Last month I was lucky enough to be one of the 44 participants chosen to take part in a challenge of a lifetime climbing Mt. Cotopaxi, a 5,897m high ice capped active volcano in Ecuador all to raise funds and awareness for our 3 Charity Partners: Alzheimer’s Society, Mind, and Prostate Cancer UK.
The preparation was pretty intense – on day 2 we walked 9 hours at altitude into a driving wind and camped overnight at 4,000m in the wind and lashing rain. That was followed by climbing the 4,750m peak of Mt. Ruminahui on day 4, which involved a seriously scary final ascent to the summit rock on which only two could stand at once (to stare down at the 2,000m vertical drop the other side).
None of that prepared us for the final night’s ascent of Cotopaxi. This involved a 1,100m vertical ascent through the night in extreme cold due to the wind chill, climbing in crampons, ice pick in hand, up a glacier only to be greeted at the top by acid rain and sulphurous fumes!
As I reflect on the journey, here are 2 things I will take away from the experience forever:
- Everyone has a story to tell. I am inspired by the other participants who took part in the challenge. Hearing the stories of why we had all chosen to take part during the training walks was one of the most enjoyable things on the journey – particularly from those who had personal connections to the charitable causes. For me it highlighted how much we can learn from one another if we take the time to connect and share our stories with others.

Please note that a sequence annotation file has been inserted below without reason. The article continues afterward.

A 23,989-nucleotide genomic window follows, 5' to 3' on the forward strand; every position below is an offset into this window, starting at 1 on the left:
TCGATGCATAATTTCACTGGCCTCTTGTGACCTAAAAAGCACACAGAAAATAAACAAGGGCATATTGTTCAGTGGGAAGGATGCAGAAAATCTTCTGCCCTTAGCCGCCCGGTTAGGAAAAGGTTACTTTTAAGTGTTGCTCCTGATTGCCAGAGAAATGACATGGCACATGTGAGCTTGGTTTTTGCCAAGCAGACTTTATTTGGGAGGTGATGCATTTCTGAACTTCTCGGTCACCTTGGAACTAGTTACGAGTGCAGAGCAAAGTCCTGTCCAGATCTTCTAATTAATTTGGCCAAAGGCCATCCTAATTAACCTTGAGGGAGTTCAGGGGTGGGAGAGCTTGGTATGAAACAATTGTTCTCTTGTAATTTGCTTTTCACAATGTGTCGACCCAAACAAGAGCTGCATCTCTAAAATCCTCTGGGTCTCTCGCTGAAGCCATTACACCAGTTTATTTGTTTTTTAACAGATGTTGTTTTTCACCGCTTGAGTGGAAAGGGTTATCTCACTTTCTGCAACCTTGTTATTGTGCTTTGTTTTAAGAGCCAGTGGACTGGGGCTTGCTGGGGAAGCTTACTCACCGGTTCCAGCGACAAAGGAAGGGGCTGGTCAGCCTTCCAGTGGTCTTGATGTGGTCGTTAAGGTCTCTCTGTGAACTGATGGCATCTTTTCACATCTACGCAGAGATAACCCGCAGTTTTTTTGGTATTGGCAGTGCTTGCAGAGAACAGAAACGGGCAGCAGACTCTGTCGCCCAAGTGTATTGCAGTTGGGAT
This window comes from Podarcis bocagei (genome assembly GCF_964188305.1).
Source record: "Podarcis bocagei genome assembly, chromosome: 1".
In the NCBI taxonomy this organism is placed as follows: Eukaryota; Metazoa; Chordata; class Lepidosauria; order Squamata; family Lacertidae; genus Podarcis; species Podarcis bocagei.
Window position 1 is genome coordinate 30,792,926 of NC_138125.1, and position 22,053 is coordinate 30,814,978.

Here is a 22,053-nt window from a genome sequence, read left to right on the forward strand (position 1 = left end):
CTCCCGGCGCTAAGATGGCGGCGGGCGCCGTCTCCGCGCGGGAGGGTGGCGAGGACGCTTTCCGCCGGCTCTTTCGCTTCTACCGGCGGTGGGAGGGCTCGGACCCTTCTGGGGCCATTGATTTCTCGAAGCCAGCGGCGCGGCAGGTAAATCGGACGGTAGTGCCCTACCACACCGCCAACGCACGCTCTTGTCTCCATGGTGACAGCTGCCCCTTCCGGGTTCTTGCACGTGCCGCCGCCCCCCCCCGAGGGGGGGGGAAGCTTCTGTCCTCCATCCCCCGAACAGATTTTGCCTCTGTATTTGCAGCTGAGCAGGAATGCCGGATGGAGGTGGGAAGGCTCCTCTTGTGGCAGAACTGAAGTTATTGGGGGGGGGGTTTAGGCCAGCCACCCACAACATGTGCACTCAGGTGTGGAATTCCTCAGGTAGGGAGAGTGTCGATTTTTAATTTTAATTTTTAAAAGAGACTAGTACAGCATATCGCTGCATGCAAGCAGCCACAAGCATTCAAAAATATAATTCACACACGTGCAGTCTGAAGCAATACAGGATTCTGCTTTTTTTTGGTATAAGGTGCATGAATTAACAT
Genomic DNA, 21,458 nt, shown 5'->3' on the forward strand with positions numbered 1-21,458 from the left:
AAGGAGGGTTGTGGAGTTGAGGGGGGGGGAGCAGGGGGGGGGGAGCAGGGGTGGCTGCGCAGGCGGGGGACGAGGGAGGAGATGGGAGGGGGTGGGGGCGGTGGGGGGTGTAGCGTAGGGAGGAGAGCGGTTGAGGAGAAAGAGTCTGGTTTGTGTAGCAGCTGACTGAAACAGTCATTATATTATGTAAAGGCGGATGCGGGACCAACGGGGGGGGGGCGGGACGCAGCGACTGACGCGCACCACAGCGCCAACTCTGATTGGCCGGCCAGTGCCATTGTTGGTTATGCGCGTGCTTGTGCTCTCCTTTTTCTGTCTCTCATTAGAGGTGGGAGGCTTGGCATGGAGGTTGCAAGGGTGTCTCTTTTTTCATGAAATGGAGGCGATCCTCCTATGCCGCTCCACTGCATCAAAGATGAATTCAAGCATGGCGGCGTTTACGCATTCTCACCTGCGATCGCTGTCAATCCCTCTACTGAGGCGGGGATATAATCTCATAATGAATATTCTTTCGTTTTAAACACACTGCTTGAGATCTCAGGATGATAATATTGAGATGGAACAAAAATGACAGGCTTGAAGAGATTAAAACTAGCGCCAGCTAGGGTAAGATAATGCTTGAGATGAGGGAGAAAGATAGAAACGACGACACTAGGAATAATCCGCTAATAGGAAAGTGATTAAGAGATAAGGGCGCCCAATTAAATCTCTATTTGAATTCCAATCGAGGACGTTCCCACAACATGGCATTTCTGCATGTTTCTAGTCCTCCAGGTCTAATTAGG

- We are all capable of more than we first think. The challenge was equal parts physically and mentally draining, and there were many moments when I thought the exhaustion would get the better of me and I would throw in the towel. The important thing I learnt was to just take one small step at a time … small bits of progress soon and up to a big achievement, and before you know it a campsite is in sight, where a comforting cup of apple and cinnamon tea is waiting.
I’ll happily admit this was one of the hardest things I’ve ever done – but hands down one of the most rewarding too!